A new study from Justice 4 Housing and Harvard Law School’s Tenant Advocacy Project analyzes how barriers to housing can be reduced for people with criminal records in Massachusetts. Housing access is fundamental to reintegrating formerly incarcerated individuals into communities. Research shows that formerly incarcerated individuals are almost ten times more likely to experience homelessness than the general population, and this rate is even higher for people of color (and especially women of color). The study notes that legislation passed in the late 1990s, along with strict screening and eviction guidelines that were later codified, have contributed to a 40% increase in public housing evictions.
The report posits several policies that could eliminate or reduce barriers to housing for formerly incarcerated people. These include allowing people on parole or probation to access subsidized housing; limiting relevant criminal history to serious crimes; limiting background checks to convictions and not arrests; conducting neutral, holistic investigations before denying applicants or proposing voucher terminations; ensuring that all justice-involved individuals with proposed denials, terminations, and evictions have representation; and several other policies.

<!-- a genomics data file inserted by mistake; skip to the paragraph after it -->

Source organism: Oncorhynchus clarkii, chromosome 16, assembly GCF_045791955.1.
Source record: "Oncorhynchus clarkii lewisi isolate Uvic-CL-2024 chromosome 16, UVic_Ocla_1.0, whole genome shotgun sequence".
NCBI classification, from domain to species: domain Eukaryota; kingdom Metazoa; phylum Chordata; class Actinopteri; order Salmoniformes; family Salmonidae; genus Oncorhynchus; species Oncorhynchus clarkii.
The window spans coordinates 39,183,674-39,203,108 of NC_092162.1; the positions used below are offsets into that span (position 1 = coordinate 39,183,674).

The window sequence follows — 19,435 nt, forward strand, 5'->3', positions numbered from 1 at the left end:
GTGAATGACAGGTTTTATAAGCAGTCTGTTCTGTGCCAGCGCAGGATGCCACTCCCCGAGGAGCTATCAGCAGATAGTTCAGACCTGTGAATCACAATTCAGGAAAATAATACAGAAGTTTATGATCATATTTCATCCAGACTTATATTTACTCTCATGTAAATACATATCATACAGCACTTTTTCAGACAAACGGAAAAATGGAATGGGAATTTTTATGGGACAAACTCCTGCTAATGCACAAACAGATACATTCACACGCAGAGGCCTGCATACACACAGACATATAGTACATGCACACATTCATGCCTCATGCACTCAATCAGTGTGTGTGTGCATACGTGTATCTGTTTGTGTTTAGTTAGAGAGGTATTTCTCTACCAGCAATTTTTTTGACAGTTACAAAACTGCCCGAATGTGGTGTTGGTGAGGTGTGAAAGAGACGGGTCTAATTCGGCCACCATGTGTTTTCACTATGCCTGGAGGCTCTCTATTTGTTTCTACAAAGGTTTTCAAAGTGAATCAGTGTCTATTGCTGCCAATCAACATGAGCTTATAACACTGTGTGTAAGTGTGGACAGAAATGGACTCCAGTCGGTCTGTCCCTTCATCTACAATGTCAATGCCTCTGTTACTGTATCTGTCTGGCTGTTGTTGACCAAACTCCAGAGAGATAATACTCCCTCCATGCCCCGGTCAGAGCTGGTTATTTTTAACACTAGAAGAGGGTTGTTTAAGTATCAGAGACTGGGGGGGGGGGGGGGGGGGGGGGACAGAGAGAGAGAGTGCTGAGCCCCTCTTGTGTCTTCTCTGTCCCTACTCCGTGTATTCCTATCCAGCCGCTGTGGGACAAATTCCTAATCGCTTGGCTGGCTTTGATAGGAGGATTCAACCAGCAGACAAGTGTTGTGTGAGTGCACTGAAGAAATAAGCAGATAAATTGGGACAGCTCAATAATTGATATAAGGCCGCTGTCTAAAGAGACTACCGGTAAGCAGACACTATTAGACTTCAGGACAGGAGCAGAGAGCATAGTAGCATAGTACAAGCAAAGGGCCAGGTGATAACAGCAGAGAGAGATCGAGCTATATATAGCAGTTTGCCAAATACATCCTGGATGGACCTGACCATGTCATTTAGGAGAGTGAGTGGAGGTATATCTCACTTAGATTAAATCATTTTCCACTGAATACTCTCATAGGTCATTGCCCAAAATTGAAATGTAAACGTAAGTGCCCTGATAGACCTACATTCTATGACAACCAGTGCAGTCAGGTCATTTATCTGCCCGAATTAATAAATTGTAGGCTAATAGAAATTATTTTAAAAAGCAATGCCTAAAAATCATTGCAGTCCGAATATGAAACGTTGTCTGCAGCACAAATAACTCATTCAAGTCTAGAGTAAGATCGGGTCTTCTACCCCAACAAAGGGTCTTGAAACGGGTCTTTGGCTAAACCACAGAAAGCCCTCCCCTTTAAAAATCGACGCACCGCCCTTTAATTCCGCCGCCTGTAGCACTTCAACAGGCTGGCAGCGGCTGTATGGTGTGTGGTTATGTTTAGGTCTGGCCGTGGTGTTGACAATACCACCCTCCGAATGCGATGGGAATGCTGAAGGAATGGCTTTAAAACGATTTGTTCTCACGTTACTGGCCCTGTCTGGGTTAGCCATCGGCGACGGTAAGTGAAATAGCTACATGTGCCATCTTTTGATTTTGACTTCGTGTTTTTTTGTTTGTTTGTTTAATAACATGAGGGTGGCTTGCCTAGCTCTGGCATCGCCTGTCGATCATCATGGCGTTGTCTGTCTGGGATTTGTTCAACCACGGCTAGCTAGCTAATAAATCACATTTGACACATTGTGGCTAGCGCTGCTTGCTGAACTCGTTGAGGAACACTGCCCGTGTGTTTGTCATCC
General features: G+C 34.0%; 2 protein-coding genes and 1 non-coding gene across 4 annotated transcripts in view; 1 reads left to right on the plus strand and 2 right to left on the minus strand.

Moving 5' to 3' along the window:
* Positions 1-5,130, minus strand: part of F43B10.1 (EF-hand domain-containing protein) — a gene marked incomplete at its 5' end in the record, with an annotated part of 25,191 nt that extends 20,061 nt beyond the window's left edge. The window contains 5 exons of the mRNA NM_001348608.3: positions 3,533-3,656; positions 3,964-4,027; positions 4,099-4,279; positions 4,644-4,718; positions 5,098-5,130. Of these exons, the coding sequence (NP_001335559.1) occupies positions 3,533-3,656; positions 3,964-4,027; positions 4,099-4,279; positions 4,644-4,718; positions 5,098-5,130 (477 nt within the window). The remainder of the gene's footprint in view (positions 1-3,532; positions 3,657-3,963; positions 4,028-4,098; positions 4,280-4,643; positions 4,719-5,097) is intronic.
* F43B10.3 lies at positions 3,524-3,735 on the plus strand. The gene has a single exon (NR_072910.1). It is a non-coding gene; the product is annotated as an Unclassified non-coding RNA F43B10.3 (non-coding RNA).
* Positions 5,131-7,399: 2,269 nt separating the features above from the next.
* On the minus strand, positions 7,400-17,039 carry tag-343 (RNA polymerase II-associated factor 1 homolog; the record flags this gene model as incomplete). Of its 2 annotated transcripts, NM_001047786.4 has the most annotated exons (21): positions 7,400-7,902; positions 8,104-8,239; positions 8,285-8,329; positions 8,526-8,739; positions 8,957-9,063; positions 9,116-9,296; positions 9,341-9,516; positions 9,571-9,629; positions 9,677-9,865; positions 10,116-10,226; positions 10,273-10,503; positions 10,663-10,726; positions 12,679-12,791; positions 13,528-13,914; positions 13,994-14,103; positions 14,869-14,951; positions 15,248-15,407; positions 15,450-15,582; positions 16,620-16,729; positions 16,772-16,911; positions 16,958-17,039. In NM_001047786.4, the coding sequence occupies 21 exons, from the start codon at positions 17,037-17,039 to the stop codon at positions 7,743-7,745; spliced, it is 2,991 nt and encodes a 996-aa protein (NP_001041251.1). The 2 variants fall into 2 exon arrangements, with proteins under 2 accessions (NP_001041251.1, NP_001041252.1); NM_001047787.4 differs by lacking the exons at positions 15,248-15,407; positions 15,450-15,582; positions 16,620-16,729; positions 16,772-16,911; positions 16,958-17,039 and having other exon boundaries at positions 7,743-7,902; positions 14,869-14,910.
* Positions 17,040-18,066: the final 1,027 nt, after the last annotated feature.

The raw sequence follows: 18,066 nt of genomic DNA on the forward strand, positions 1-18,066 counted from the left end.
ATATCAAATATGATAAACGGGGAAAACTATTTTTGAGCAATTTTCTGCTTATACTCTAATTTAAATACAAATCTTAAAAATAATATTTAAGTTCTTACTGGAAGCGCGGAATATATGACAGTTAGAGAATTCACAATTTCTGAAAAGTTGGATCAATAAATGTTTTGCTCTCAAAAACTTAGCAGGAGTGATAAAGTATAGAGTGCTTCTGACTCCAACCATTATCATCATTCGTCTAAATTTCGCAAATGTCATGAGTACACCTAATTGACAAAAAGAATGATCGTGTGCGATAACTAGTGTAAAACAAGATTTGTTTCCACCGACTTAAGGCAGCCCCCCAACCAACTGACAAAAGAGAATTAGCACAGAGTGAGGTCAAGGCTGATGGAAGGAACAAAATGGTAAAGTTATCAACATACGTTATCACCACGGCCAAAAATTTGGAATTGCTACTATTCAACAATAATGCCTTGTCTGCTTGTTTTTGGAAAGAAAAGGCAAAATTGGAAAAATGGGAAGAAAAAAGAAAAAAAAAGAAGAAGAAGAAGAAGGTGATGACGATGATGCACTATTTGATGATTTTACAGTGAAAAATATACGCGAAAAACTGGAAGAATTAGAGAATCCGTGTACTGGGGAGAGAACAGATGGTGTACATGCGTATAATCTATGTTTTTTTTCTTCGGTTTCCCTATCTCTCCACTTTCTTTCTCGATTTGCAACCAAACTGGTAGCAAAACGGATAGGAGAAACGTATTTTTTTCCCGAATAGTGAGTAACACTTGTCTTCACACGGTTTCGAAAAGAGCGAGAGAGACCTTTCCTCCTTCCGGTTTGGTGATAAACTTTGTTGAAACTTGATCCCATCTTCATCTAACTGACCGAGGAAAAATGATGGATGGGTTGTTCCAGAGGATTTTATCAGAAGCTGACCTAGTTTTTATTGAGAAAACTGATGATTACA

The authors also included testimonials from several residents that have been impacted by these barriers. The report also cited a recent study from Ohio that found formerly incarcerated people who participated in a housing re-entry program were 40% less likely to be re-arrested. To that end, the Boston Housing Authority – a CLPHA member – created the Stable Housing and Reintegration Pilot Program, whereby BHA directly assists Justice-Involved Individuals with housing stability while Justice 4 Housing provides supportive services.